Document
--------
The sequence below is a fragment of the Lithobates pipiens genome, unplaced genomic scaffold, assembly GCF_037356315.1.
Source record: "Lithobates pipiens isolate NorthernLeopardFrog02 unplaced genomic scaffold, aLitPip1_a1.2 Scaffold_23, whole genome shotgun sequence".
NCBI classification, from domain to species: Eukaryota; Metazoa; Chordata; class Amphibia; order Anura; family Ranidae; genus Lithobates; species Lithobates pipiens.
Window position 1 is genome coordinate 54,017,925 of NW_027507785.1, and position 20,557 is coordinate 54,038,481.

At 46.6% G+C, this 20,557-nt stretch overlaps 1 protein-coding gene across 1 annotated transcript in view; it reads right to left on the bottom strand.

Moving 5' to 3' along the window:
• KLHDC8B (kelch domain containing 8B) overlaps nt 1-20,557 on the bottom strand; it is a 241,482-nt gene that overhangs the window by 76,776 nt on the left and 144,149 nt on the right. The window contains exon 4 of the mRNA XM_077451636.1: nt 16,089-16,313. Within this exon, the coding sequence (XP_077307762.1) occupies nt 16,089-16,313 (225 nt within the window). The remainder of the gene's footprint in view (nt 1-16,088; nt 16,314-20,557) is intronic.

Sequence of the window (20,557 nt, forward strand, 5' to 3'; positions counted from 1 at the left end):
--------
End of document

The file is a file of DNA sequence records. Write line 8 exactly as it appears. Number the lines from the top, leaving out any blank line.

Sequence of the window (20,557 nt, forward strand, 5' to 3'; positions counted from 1 at the left end):